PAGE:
Good ideas rot in the minds of bad people


Good ideas rot in the minds of bad people

The ANC and EFF coalesce around the belief that ‘Africa belongs to Africans’, and that they are the arbiters of who is an African. But we cannot use previous injustices to gloss over new ones, writes ISMAIL LAGARDIEN.


THE IDEA of non-racialism has been burnt to a crisp by the sun of African nationalism and a unique type of ethno-nationalism, scorching elements that are ruining lives in the coloured community.

Exhausted by their life world — the real world in which they live, not the world of performance revolutionaries or romantic liberal idealists — members of the coloured community who have been told over and again that they are “non-African” are stepping out of the fakery of post-apartheid democracy and are no longer satisfied with their lot.

This has caused political posturing by more reactionary groups, including racists, who promote “coloured politics”, and others who enjoy romantic reveries of colour-blindness. To be sure, non-racialism is the ideal state where racial differences are dissolved and everyone is the same. This ignores the fact that racial classification in South Africa has been legitimised (again), that the “worth” of each citizen, is “measured by the tape of another”, and that this measurement denies access, participation and voice to those on the outer edges of concentric circles of privilege. We also under-estimated the force of ethno-nationalism, a passion that drives the Economic Freedom Fighters.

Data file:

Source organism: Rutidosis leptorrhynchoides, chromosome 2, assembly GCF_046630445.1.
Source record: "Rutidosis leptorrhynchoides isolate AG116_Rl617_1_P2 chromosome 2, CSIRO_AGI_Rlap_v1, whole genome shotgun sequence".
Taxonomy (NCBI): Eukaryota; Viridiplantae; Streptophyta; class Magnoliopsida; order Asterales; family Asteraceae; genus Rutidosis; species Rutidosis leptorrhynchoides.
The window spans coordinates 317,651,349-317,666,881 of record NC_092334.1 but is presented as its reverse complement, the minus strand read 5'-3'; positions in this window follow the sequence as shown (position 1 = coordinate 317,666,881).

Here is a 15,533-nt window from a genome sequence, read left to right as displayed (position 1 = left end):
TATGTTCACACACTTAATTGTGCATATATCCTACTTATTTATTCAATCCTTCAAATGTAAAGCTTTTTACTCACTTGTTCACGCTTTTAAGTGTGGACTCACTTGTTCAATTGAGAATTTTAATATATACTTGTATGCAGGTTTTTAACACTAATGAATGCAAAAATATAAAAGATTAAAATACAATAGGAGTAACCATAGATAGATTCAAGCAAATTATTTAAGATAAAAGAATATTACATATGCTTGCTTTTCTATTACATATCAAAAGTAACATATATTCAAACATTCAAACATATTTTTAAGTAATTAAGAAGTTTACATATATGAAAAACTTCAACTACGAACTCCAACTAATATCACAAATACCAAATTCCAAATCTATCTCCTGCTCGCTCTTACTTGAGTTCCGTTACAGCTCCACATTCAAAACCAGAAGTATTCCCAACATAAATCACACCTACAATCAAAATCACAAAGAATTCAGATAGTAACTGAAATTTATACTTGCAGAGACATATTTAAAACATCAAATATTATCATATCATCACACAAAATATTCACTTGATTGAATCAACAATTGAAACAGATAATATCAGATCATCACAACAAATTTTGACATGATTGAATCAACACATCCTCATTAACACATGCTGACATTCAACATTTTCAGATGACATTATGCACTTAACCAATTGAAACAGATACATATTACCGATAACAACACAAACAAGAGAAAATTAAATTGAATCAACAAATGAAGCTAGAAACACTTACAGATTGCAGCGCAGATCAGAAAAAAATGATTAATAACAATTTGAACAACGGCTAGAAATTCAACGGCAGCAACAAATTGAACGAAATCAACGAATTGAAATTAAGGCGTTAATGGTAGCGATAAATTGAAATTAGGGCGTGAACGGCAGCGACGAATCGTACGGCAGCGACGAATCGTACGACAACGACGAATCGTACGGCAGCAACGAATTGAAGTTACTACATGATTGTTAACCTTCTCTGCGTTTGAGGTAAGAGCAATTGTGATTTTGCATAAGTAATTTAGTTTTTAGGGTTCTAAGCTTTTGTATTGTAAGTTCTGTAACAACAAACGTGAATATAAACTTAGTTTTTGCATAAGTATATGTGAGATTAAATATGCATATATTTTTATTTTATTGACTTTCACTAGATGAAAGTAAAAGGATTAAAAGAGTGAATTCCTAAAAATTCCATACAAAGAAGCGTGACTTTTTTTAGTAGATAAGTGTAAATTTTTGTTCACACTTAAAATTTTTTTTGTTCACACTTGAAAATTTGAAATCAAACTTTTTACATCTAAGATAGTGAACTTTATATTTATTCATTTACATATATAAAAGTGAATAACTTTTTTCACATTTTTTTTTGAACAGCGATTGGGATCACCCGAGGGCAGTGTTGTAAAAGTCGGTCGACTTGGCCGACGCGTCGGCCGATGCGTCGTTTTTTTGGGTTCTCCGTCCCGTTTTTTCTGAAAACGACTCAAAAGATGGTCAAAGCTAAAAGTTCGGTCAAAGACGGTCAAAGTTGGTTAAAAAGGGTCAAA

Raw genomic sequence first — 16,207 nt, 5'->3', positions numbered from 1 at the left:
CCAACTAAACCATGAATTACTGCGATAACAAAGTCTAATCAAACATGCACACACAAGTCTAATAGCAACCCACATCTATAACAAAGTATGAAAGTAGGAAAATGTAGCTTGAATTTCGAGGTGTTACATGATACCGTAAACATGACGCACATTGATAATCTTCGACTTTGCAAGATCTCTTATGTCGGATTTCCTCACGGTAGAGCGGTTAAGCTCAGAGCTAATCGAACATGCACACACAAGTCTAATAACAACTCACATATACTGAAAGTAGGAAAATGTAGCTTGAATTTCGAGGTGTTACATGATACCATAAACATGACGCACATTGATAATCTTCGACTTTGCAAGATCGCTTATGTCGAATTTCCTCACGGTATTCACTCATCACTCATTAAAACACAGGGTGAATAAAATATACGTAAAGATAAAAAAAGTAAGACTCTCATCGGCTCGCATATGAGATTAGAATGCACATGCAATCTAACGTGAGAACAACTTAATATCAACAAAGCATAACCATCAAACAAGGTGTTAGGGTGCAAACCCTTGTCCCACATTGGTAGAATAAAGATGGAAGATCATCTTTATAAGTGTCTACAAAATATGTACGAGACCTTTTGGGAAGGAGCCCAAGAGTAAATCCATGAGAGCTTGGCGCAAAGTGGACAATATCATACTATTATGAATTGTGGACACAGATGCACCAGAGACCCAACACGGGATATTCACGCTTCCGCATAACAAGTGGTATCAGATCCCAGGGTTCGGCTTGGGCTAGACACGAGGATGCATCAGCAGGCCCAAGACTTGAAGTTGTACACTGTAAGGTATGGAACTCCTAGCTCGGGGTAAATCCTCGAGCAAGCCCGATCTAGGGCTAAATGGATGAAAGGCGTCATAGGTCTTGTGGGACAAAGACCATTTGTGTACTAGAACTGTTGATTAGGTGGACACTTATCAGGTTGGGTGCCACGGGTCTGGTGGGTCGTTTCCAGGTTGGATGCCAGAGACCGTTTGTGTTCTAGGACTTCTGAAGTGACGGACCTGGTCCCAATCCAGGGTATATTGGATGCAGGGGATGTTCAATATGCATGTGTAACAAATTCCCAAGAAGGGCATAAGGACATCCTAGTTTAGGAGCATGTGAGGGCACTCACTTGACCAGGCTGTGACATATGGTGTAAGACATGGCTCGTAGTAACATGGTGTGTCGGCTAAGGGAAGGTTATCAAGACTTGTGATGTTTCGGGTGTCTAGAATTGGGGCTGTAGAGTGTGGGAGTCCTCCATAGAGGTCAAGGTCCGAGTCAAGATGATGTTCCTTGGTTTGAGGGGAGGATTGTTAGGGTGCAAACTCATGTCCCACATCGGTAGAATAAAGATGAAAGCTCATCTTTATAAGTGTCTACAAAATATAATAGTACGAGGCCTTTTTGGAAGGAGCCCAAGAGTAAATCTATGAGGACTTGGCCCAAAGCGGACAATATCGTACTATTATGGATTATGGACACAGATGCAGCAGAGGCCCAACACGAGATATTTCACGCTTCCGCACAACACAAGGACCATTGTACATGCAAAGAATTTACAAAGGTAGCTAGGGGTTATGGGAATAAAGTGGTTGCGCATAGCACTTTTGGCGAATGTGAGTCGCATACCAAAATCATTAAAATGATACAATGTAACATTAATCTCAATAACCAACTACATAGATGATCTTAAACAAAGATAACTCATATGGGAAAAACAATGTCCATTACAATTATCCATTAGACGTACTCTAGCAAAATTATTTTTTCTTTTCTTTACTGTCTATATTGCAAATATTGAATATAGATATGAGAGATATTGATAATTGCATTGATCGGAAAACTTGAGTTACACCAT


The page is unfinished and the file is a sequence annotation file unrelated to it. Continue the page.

Most recently members of the coloured community took to the streets, as they have sporadically over several years, to protest against laws that restrict access to jobs and to opportunities in general. Last Sunday, Mike Siluma, deputy editor of the Sunday Times, was forthright in his assessment that “recent protest in Johannesburg’s coloured areas is one of many signs that the nation-building project has stalled”, even though the protests have gone largely unnoticed. (See here, here, here and here)